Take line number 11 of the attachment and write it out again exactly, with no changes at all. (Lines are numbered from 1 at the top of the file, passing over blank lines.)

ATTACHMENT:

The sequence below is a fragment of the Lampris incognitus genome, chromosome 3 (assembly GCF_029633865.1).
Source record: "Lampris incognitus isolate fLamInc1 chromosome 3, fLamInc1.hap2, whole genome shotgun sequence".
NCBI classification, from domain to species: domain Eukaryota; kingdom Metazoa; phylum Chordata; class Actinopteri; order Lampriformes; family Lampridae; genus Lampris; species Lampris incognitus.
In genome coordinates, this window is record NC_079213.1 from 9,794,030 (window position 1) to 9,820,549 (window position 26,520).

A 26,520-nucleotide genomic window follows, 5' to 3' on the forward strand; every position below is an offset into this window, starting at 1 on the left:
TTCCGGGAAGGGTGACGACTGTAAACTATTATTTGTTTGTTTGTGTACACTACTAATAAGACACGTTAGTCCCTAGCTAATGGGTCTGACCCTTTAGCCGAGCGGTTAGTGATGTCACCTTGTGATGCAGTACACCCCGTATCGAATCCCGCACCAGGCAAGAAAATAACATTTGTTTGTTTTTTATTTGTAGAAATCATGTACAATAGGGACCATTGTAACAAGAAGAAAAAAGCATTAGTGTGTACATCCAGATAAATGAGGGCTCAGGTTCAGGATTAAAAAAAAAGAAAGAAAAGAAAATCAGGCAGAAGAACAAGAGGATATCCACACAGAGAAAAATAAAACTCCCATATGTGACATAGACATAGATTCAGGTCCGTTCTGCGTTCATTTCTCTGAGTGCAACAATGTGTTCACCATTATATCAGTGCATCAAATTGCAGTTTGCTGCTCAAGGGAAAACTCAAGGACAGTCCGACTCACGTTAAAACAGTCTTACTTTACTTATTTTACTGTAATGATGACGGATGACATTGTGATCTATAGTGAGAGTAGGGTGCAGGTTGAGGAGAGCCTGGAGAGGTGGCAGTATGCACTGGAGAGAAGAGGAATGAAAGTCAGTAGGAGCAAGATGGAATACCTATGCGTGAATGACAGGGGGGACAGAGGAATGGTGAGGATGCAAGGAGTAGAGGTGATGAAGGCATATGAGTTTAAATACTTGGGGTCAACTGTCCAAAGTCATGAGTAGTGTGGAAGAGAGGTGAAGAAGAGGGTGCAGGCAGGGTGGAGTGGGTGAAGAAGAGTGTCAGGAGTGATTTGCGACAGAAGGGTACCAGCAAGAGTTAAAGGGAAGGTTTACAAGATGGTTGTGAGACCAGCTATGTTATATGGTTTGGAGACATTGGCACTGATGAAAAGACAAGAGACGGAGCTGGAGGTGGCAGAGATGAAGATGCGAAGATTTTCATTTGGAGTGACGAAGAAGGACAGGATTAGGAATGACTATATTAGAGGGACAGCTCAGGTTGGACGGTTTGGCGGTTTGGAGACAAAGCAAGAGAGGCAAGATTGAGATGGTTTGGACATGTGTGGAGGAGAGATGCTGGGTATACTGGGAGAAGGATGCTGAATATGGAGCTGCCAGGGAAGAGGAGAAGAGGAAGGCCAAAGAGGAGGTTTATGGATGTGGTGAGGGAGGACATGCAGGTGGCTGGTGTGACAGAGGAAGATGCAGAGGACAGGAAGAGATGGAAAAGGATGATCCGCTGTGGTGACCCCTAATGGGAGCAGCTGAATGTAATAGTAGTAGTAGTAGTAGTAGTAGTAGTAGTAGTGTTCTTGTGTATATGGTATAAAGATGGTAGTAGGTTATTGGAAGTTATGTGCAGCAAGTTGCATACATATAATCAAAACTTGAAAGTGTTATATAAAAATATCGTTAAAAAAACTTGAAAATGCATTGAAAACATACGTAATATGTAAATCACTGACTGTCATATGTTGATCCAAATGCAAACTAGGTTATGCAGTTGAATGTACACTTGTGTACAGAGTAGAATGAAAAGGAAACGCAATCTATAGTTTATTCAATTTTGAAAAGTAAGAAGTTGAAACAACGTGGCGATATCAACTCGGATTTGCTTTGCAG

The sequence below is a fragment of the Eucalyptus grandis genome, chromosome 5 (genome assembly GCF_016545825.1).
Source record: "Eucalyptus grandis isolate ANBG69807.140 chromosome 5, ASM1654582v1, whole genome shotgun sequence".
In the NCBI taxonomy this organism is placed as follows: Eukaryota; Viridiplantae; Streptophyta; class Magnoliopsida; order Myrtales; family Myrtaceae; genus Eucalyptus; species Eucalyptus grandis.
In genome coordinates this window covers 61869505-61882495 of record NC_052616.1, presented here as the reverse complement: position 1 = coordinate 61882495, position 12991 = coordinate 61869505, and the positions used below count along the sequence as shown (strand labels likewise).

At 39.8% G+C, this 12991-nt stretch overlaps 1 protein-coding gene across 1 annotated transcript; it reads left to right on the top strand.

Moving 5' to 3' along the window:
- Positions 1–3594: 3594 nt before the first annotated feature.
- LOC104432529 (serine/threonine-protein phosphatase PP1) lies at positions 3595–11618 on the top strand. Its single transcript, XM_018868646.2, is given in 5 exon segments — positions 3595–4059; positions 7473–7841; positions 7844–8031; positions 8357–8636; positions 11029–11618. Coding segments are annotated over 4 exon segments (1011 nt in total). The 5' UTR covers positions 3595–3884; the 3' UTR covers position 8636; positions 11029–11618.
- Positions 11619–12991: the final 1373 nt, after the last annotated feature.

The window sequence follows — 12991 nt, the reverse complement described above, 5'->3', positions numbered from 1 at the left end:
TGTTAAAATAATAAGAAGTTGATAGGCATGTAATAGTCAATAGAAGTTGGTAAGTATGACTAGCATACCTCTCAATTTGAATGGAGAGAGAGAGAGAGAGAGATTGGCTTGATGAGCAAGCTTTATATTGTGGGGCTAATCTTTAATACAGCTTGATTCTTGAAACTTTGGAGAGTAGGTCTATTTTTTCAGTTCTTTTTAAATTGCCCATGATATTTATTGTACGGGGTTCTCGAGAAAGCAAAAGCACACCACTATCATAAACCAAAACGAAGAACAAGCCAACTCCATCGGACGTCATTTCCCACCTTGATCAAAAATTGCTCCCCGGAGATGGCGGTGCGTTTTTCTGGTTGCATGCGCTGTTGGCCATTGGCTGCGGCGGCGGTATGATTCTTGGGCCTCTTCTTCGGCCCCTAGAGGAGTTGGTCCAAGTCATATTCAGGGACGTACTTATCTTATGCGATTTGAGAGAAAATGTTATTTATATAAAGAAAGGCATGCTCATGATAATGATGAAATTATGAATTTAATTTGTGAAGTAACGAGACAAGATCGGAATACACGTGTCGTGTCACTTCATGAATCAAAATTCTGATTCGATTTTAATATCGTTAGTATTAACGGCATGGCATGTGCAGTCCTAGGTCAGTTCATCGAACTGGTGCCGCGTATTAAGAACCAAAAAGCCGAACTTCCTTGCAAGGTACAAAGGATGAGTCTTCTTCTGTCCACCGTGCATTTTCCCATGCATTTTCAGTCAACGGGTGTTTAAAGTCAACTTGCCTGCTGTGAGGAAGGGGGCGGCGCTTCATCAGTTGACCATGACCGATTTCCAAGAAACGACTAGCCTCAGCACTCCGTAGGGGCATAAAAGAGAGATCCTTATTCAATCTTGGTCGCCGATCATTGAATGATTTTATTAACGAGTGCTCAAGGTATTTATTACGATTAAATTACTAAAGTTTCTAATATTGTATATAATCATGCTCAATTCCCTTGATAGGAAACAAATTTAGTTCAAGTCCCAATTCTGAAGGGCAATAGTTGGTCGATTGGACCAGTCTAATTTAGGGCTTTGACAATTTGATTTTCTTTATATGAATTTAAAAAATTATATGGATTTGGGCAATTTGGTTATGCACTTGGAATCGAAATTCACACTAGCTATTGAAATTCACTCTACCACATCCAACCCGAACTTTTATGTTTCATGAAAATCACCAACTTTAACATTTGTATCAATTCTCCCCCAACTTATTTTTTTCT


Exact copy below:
At 39.8% G+C, this 12991-nt stretch overlaps 1 protein-coding gene across 1 annotated transcript; it reads left to right on the top strand.